Popping Up: Chvrches
We’ve covered rising synth-pop band Chvrches a fair amount in these parts, but we think it’s time you get a formal introduction to the Scottish trio. Down at SXSW, we chatted with Lauren Mayberry, Iain Cook and Martin Doherty to see how their first US shows were going and whether they noticed anything peculiar about indie-pop fans, having all come from prior stints in rock bands.
But going from more traditional, guitar-and-drums music to this this knob-turning, keyboard-plinking project isn’t the only big change that they’ve pulled off with apparent ease: Mayberry herself underwent a total career transformation, leaving her journalism job for a life in music. Up top, watch them talk about all that and more (and by “more,” we mean the pitfalls of automatic-flush toilets, which are a rarity across the pond), and read on to continue your Chvrches sermon.
HOMETOWN: Glasgow, Scotland
SOUNDS LIKE: If you took the gleaming synths from Donna Summer‘s “I Feel Love,” then added the pensive energy of the Drive soundtrack and threw in more focused, sweetly sung hooks, you’d basically get Chvrches — or their song “Science and Vision,” at the very least.
INFLUENCES: Chvrches get inspiration from the ’80s pop greats like Whitney Houston, Michael Jackson and Prince (check out their “I Would Die 4 U” cover), as well as obscure synth-pop from that era, and disco.
“I listen to a lot of new music, but I listen to a lot of old music as well,” Iain told us. “There’s probably a lot of things that we converge on, I think generally that’s the ’80s pop stars like Prince, MJ, Cyndi Lauper, Madonna.”
“Although Iain is the oldest of our group, he and Martin are probably better at keeping on top of contemporary music than I am,” Lauren admitted. “I think I’m stuck in the ’90s.”
“We want things to sound massive,” Martin added. “It’s sort of re-contextualizing a lot of that minimal wave stuff which is something that interests us, and using hip-hop influences in the rhythm tracks and juxtaposing that with a Giorgio Moroder-style arpeggiator. That’s fun. We’re having fun while we’re doing it.”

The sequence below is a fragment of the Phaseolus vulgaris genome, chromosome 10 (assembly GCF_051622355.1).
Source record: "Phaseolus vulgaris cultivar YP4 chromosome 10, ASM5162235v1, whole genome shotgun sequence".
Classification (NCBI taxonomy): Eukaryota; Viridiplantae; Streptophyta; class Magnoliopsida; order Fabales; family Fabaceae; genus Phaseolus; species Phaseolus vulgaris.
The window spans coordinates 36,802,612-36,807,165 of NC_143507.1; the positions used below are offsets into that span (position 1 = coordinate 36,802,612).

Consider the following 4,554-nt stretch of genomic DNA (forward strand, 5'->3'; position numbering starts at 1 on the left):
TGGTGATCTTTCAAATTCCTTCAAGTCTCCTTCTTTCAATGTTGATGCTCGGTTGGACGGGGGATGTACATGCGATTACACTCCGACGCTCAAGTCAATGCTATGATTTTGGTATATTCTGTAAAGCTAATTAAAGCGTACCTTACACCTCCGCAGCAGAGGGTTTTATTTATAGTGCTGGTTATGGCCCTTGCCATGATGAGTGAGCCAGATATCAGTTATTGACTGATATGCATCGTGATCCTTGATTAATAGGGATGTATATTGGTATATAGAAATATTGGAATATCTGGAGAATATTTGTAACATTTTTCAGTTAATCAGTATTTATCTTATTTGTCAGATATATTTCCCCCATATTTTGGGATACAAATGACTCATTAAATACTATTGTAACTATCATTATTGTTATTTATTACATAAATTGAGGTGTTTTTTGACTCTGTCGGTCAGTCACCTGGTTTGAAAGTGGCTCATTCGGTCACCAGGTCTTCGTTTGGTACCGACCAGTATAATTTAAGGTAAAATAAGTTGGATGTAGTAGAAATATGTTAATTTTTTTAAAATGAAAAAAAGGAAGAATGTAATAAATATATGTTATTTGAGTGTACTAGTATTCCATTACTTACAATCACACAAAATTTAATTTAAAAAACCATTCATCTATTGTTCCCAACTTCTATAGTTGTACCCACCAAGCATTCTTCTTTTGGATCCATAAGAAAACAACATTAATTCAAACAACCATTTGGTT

Chvrches — “Recover”
BOTH SIDES OF THE FORCE: “I think the dark/light balance is really important to us, to have the warmer songs and the darker songs. But I think on a song by song basis, the balance of lightness and darkness and happiness and melancholy is really important, too,” Iain said. “If we have a song that’s particularly upbeat and poppy we’ll try to counter that with slightly darker lyrical content, and vice versa. I think that whole balance is a really important part of what we do.”
MEGA-CHVRCH?: “I’ve always wanted the music I’m involved with to be heard by as many people as possible,” Iain said. “That’s kind of why I’m doing, it in a sense, other than just the need to write music. But yeah, I don’t know, I don’t think we really have a say in how big this gets. As long as we’re still enjoying working together and enjoying writing together and playing together, we’ll keep doing it.”
“All this stuff is so transient, and it’s not going to last forever,” Lauren added. “Like, there’s certain people and certain acts that will last for a very long time, span trends and genres and things, but at the end of the day, this could all be done in a week. So you should just be happy with what you’re doing.”
WHAT’S NEXT: The band is currently hunkered down in the studio working on their debut album, which is slated for a September release. In May, they’ll hit the road for a North American tour.